New York Times, Judge Rejects Request by Paul Smith’s College to Change Its Name:
In the rarefied world of multimillion dollar gift-giving, Paul Smith’s College, named for a 19th-century hotelier and tucked in the forests of northern New York State, carried little cachet. So when Joan Weill, the wife of the Wall Street billionaire Sanford I. Weill, proposed a $20 million gift that would lift the struggling college’s fortunes, its officials saw national prestige on the horizon.
Mrs. Weill’s only condition — one that experts say is becoming more common among major donors — was that the institution become Joan Weill-Paul Smith’s College.
But a state judge rejected that change, ruling in a decision released on Wednesday that Mrs. Weill’s money did not give the college license to violate a provision in its founder’s will that enshrined his father’s name on the college in perpetuity. ...
Like many schools in remote locales that charge high tuition, Paul Smith’s has struggled with declines in enrollment and revenues, trends driven by shifting student demographics, the college argued in court papers. ...
The college argued in court papers that it in order to consummate the gift, it needed to undo the century-old naming restriction, which it said “nearly fatally impedes the ability of Paul Smith’s to seek large gifts from a single donor in order to make the investments it needs to remain viable.”
Justice John T. Ellis of State Supreme Court in Franklin County disagreed. State law says a court can change the rules attached to a charitable gift only if complying with them has become “impossible or impracticable.” After reviewing years of financial records as well as the college’s $30 million revitalization plan, he concluded that the college had not offered enough evidence to prove it would not survive without a name change. ...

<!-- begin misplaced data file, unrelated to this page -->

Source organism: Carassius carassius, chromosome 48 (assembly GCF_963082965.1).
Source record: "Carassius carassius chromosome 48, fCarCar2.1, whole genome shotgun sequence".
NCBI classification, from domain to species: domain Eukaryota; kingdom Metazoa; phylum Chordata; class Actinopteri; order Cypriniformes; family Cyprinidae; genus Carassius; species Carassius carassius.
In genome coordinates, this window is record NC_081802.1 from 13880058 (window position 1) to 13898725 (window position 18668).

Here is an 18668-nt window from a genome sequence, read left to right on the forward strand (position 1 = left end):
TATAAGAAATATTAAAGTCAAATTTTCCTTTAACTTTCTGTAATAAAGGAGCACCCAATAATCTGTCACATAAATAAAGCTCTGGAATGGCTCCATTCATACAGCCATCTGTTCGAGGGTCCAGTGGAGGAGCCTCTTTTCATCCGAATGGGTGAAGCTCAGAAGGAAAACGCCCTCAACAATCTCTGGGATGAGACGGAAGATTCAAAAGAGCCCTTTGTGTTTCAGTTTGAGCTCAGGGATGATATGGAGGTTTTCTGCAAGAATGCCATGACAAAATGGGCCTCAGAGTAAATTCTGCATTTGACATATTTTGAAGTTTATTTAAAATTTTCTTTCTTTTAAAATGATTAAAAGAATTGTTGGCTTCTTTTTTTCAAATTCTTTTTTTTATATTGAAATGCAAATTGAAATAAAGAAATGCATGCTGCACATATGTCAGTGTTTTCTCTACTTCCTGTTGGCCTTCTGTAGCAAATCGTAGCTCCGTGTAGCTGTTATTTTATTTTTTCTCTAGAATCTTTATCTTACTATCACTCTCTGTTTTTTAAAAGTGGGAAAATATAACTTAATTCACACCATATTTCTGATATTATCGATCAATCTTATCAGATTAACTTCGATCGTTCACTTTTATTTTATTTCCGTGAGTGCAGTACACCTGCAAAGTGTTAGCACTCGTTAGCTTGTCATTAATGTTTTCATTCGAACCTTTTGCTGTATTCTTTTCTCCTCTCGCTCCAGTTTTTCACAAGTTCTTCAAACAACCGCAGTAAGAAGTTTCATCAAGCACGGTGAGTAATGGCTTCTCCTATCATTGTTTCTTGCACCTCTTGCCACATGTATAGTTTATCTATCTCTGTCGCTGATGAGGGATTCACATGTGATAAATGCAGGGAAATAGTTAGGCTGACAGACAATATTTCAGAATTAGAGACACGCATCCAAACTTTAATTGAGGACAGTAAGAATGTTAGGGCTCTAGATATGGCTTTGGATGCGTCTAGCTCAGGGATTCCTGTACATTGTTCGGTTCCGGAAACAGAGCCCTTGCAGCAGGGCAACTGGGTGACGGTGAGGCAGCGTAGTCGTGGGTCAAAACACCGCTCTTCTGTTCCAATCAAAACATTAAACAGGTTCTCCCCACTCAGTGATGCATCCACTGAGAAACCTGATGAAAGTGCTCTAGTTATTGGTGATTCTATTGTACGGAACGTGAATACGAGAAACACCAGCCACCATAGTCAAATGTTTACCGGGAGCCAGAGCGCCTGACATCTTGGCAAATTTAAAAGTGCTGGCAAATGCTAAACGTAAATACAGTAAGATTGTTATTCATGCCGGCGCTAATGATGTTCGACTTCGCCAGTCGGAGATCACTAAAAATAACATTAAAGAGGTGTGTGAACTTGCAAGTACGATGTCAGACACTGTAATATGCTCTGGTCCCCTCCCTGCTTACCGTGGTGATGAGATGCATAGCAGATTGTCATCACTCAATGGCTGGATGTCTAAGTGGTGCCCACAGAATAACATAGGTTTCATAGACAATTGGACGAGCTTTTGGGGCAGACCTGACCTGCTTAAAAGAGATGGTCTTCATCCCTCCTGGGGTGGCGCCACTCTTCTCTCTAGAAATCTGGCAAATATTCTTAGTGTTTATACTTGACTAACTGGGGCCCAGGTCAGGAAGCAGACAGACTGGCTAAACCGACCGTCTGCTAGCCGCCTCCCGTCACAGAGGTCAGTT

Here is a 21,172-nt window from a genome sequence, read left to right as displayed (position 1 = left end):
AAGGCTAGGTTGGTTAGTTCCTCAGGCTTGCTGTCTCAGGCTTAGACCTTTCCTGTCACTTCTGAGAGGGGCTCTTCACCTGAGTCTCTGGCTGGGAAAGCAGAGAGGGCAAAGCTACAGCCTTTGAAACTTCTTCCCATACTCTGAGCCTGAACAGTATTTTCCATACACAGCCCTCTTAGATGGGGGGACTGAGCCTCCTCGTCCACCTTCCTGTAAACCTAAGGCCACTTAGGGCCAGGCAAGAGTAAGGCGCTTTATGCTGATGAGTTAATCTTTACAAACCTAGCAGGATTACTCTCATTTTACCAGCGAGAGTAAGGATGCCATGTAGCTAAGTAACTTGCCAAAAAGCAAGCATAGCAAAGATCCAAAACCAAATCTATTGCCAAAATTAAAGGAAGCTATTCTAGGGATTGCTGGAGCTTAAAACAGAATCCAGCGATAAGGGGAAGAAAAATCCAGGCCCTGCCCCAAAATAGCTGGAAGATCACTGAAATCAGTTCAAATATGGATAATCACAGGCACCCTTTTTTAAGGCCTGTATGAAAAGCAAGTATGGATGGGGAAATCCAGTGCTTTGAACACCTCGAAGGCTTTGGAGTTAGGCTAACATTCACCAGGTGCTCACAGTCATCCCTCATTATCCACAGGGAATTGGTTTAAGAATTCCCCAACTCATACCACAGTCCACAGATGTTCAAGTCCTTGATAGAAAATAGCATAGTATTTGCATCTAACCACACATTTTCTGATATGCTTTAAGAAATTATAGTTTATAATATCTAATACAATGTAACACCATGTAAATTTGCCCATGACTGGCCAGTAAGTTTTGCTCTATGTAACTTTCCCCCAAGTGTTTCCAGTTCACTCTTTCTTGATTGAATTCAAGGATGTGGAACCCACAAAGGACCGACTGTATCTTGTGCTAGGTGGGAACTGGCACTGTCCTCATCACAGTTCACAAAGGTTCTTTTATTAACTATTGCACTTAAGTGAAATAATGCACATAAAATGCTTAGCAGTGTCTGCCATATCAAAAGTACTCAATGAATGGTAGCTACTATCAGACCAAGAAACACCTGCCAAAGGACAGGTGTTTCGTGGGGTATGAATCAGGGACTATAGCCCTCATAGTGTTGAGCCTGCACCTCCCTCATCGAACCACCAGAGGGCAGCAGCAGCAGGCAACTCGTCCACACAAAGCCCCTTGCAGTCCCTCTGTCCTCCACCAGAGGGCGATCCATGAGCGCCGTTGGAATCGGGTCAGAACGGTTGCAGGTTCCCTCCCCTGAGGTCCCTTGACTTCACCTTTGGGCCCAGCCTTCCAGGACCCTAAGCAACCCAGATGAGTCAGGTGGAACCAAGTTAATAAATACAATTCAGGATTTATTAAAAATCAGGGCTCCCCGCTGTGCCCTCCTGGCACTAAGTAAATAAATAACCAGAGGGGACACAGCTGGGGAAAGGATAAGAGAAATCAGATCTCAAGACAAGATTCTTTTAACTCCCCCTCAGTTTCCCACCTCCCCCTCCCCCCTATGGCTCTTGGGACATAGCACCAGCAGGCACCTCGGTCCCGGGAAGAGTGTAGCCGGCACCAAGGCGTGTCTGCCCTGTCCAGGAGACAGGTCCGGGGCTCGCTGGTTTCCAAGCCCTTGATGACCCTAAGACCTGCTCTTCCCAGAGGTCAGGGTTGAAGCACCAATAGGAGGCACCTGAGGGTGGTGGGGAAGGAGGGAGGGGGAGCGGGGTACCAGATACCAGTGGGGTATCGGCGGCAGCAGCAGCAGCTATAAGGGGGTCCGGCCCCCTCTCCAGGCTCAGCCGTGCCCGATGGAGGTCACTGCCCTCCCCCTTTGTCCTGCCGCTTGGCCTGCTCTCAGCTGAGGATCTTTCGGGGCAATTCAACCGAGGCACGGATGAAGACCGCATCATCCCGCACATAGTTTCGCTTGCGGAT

Philanthropic experts and advisers said Mrs. Weill’s stipulation reflected the increasingly transactional nature of philanthropy, as institutions once named for people accomplished in their fields accepted that using a donor’s name was the only way to guarantee financial solidity.
“Philanthropy is becoming de-democratized in the sense that there are more and more large gifts,” said Mr. White, director of a master’s program in fund-raising management at Columbia. “That demand is going to become more and more prevalent.”
(Hat Tip: Mike Talbert.)